Amy Schumer Is, Like, Totally Over That “Plus-Size” Controversy, Guys, Don’t Worry, It’s Not A Big Deal

Last week-ish, Amy Schumer took an awful lot of umbrage upon finding her name on Glamour Magazine’s special plus-size only issue, calling out the magazine for calling her plus sized because she actually isn’t.  Taking to every modern celebrity’s favorite form of self-expression, Schumer posted the offending magazine cover on Instagram, chastising the magazine for the injustice of labelling her very-obviously-super-normal-and-totally-fine body as something other than it’s not.

A lot of people were mad, because that’s how the world works, so Schumer showed up on Jimmy Fallon last night to clear the air about the “controversy.”

“We don’t need these labels,” she said, slumping on the edge of her chair. “People really don’t like being categorized.”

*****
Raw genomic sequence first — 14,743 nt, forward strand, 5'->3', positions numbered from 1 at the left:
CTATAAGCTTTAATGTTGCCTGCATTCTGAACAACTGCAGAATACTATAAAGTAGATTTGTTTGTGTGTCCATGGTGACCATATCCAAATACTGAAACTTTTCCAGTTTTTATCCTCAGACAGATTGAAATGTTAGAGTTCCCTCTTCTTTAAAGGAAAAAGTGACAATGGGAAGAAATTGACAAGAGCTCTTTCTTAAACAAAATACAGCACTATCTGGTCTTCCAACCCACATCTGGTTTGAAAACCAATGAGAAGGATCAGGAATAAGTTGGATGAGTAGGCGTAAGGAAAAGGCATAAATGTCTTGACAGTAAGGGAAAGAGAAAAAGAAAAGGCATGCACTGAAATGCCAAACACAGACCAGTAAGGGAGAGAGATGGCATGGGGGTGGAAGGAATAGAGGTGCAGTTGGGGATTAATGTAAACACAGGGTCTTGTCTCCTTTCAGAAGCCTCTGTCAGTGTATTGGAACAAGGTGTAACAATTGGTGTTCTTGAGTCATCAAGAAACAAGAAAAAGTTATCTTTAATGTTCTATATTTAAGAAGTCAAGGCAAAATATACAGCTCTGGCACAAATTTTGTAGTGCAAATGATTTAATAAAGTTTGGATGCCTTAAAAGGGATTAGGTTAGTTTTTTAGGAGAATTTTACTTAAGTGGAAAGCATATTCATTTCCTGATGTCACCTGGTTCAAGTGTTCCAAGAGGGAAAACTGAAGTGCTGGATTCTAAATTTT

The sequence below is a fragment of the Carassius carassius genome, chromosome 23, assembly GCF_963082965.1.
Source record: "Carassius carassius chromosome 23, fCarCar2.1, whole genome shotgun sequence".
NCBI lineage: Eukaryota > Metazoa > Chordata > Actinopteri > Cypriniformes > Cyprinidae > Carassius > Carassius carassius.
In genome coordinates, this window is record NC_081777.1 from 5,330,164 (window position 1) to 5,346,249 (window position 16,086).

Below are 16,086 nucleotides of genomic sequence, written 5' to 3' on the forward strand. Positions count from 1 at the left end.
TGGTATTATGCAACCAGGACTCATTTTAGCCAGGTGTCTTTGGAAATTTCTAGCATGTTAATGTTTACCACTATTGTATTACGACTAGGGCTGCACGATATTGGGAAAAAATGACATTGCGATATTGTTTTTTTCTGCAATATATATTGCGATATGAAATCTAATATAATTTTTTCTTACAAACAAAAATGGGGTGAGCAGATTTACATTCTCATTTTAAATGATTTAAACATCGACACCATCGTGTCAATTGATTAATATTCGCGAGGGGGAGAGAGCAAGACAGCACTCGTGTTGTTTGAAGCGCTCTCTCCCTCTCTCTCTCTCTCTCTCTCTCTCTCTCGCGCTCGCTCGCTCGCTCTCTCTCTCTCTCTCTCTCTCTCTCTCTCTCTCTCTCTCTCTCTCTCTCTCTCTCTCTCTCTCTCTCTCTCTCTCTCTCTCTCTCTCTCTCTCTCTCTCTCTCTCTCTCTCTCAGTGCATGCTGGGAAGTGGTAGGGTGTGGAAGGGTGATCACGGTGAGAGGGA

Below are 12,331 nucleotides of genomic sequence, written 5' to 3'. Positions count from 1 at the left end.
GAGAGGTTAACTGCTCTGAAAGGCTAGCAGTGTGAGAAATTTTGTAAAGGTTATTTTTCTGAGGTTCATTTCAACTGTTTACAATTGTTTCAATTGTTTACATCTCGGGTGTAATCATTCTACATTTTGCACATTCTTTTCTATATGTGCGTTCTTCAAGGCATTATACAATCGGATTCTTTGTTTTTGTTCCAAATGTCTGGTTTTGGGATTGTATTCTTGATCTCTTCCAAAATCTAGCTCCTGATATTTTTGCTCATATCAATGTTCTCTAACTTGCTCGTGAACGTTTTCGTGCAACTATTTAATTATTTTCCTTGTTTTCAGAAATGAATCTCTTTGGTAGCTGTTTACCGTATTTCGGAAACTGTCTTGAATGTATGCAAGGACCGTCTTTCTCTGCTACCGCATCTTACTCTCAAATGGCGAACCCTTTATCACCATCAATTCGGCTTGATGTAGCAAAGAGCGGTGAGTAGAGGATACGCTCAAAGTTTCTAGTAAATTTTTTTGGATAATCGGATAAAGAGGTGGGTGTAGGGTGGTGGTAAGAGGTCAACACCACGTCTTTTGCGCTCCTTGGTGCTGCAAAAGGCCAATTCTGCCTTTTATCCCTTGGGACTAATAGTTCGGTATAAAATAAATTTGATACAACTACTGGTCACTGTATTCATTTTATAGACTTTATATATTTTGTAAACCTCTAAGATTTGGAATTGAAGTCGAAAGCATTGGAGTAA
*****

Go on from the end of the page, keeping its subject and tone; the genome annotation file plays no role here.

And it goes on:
You don’t say, Amy! Seems to me that you were pretty damn salty about being lumped in with a bunch of inspiring and lovely women who happily inhabit their bodies, regardless of size. It’s very cool of you to hustle to your friend Jimmy’s show, make funny faces and tell the world that, yeah, really, it’s totally fine, labels suck and we should all love ourselves just the way we are. Please note that this is in direct opposition to the way you reacted to being included in a list of women who are arguably doing some really cool shit. What’s the shame in that?

The problem with Schumer’s reaction, obviously, is that it highlights the fact that, despite massive efforts to rebrand “plus-size” as something positive, the negative connotations around fat women existing in this world as regular women still exist. Schumer’s right about one thing — people resist categorization because as a practice, it’s reductive.  But, Schumer drawing attention to the fact that she’s not plus-sized while leaning hard on the “don’t-look-at-me-I’m-hideous-and-fat” narrative in her comedy is disingenuous at best. You can’t have it both ways, Schumer, no matter how hard you try.